Observing the World
Lesson time 11:24 min
Salman shares practical tips for observing sights and soundscapes to gather material for rich descriptions.
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Topics include: Make the Familiar Unfamiliar · Go on a Walking Adventure · Explain Bread to a Martian · Listen to the Soundscape · Tune Your Ear to Speech
[MUSIC PLAYING] SALMAN RUSHDIE: I would say that every writer that is any good, is that they have sharp observational powers. And those can be developed. If you set yourself the task of noticing, it's amazing how much you will begin to notice. You should have a sharp eye. You should be able to look at the world. And you should be a good noticer. You know, you should try to notice things wherever you go. What is happening on this street, you know? It may mean looking away from the action. You know, look at the corners of the vision. What's happening in the corner of your eye, not straight ahead? When we normally just walk down the street, we can be lost in our thoughts. We can be on the phone to somebody. We can be distracted. But if you set yourself the task of noticing when you walk down the street, you'll actually be surprised by how much you do notice, that all this is going on. Oh, I never looked at that before. So that's one thing. One thing is to try and train your eye to look at the world and to notice it. The second thing is-- is to hear the world. You know, it's to develop your ear. And for example, how do people talk? That's going to be very useful to you when you're writing dialogue. If you actually-- and these days, actually, it's got easier. Because everybody's walking down the street talking to themselves, because they got a phone in their ear, you know. And they're talking to themselves as if nobody's listening. It's very good to try and sharpen your hearing in terms of listening to-- listening to the world. Listening to how people speak. Listening to the natural world. There's a wonderful passage in Calvino where one of his characters, Mr. Palomar, is just sitting in a chair in his garden listening to the birds. And he begins to hear rhythms in the way the birds are tweeting. And he starts trying to write down the rhythms of the birds, and-- just by listening. And it's a beautiful passage. So when you get good at this, or if you are naturally good at it, your ear will hear-- you'll start hearing things which are revealing about people, you know. And it's-- you know, if you have a notebook-- I mean, always have a notebook, you know. Always have something to write something. I mean, I've used my-- if I think of something, or I hear or see something, I just make a note in my phone, and I transfer it later. There are things which you hear which make you think things. And if you don't write them down at that moment, you will never remember them ever again. You know, so you have to form the habit of making a record of your observations. Everything you do every day can help you sharpen your eye, if you-- if you are conscious of the fact that you're trying to really look. You know, most of us don't really look. If we're in a place that's familiar to ourselves-- to us, like, the place where we live, we're not really looking at it, you know. We can reach for the doorknob, because we know where the doorknob is...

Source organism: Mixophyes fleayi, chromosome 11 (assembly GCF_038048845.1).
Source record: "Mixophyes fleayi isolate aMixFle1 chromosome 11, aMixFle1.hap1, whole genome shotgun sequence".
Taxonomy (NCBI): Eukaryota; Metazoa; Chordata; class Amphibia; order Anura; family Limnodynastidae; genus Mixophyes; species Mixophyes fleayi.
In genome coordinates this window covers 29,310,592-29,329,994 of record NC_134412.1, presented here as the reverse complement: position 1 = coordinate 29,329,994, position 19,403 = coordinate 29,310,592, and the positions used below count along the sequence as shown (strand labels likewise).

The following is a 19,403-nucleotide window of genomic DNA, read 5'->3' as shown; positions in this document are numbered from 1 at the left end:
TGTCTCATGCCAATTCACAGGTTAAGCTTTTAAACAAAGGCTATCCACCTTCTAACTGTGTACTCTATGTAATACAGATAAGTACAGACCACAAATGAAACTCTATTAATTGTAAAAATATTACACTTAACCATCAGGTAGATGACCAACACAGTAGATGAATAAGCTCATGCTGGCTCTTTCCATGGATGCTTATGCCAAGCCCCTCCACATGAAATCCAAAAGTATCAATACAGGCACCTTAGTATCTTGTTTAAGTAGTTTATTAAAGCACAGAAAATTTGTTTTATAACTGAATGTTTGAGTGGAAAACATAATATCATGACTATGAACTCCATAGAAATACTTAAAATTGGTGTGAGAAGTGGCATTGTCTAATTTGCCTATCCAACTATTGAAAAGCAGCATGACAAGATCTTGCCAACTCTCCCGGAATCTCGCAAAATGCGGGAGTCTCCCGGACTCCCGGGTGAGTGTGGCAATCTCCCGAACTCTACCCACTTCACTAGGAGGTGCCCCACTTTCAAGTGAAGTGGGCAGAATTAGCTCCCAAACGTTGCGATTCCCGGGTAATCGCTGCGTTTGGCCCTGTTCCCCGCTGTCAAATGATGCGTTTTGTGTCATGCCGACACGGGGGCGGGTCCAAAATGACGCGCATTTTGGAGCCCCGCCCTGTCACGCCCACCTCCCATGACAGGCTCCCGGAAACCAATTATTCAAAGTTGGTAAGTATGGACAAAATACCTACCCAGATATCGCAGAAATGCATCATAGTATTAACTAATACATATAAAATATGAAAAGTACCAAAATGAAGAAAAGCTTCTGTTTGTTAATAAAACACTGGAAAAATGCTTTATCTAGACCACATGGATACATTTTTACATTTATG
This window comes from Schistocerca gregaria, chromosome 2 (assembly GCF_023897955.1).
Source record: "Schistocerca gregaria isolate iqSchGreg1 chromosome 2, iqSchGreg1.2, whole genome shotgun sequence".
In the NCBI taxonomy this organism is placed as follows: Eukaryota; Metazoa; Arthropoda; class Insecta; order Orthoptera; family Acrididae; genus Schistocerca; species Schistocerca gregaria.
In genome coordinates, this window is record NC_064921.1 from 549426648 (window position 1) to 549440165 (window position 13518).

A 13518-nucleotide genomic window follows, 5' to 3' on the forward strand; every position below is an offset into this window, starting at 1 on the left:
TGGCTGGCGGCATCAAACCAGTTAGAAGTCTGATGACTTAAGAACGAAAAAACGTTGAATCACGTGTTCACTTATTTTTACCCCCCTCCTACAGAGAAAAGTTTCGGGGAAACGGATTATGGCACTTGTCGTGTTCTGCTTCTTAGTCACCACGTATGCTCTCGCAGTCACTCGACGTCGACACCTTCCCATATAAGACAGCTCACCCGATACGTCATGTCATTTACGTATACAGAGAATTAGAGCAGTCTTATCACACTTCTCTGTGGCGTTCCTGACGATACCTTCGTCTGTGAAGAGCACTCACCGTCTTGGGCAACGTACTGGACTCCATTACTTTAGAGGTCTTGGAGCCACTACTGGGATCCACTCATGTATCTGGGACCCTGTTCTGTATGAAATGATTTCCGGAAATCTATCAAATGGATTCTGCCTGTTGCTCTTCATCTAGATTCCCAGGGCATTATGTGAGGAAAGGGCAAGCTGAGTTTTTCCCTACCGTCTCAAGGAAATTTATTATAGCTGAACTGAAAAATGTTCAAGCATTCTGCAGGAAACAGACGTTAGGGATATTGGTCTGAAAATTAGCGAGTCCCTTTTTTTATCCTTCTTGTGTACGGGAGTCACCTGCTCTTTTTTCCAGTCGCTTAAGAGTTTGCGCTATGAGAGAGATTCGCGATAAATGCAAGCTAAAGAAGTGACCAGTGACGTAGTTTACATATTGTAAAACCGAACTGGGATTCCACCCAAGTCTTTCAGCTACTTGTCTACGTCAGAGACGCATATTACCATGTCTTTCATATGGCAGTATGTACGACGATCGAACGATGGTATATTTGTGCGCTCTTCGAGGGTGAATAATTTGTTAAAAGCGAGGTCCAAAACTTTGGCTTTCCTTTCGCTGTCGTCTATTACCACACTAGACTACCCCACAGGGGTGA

About the Instructor
To the delight of readers across the globe, Salman Rushdie’s genre-defying novels have brought surreal and magical realms to life for decades. Now the Booker Prize–winning author teaches you the art and craft of storytelling. Learn how to draw from your own experiences to build vivid worlds, authentic characters, and complex plots. There are extraordinary stories that only you can write—start sharing them.
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Booker Prize winner Salman Rushdie teaches you his techniques for crafting believable characters, vivid worlds, and spellbinding stories.Explore the Class